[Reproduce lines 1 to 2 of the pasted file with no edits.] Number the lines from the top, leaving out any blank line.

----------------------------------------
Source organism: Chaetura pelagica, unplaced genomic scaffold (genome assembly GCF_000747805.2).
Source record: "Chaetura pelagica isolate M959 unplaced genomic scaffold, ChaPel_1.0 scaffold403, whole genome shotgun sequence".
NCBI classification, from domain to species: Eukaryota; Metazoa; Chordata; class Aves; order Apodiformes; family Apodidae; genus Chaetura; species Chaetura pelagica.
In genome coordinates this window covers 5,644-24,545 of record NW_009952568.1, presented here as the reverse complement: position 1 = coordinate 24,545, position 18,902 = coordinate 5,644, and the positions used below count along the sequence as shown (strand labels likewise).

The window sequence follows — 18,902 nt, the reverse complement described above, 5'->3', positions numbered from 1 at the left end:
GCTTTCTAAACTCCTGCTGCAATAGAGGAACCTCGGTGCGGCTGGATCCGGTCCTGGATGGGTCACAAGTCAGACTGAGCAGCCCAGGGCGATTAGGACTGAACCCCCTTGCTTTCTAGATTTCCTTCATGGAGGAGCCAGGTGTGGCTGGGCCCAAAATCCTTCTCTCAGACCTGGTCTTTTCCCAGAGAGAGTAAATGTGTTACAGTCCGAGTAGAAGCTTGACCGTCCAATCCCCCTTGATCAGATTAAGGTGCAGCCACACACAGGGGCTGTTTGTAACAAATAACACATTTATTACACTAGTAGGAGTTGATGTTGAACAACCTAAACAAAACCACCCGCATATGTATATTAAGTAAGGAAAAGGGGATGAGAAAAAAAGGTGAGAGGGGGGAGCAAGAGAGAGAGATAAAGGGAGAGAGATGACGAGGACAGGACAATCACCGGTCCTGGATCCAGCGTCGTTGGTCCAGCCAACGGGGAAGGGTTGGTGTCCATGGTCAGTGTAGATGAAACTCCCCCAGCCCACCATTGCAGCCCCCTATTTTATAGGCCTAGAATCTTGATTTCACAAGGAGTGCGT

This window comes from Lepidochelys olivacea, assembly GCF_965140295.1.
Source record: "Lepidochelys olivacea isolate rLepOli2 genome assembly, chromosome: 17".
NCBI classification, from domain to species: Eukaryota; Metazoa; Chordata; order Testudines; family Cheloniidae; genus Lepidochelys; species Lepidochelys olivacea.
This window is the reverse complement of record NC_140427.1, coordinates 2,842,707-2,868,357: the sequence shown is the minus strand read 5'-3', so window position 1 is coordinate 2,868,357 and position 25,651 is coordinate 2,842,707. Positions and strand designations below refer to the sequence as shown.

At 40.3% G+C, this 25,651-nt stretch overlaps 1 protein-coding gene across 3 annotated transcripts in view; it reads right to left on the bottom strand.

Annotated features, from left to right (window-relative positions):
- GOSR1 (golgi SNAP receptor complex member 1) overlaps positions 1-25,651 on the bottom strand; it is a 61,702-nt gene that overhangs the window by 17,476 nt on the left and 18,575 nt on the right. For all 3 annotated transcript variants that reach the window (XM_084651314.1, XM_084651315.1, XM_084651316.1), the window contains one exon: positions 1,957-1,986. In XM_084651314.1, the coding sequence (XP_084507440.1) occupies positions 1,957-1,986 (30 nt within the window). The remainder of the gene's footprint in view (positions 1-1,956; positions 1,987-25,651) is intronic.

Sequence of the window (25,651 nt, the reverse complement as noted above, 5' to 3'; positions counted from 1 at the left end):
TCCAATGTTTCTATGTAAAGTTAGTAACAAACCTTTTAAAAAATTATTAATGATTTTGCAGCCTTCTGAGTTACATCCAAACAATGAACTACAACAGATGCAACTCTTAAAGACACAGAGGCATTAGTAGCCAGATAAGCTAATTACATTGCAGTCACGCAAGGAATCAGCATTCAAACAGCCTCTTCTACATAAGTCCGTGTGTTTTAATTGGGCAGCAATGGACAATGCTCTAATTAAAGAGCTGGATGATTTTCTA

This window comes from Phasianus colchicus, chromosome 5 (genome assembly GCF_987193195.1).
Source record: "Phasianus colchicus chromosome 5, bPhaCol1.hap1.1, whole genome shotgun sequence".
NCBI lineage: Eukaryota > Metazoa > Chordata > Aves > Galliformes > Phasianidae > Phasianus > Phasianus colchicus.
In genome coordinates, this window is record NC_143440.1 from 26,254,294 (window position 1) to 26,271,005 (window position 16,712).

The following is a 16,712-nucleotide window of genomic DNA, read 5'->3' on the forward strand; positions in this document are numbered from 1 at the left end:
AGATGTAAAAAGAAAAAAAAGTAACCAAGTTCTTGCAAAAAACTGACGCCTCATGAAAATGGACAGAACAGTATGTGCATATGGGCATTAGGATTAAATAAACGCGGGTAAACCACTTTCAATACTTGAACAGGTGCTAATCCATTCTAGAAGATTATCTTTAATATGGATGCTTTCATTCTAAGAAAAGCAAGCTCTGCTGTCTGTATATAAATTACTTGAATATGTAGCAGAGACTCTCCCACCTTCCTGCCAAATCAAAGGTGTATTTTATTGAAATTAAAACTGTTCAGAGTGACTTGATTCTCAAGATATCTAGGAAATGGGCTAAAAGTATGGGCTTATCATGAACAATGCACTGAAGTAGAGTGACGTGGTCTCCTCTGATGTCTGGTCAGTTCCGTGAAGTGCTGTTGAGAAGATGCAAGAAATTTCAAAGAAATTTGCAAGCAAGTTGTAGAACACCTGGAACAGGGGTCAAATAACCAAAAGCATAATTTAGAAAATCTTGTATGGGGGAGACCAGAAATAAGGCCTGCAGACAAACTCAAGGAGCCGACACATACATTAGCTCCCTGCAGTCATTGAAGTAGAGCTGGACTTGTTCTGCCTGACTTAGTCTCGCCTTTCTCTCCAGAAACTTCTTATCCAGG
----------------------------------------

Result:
Source organism: Chaetura pelagica, unplaced genomic scaffold (genome assembly GCF_000747805.2).
Source record: "Chaetura pelagica isolate M959 unplaced genomic scaffold, ChaPel_1.0 scaffold403, whole genome shotgun sequence".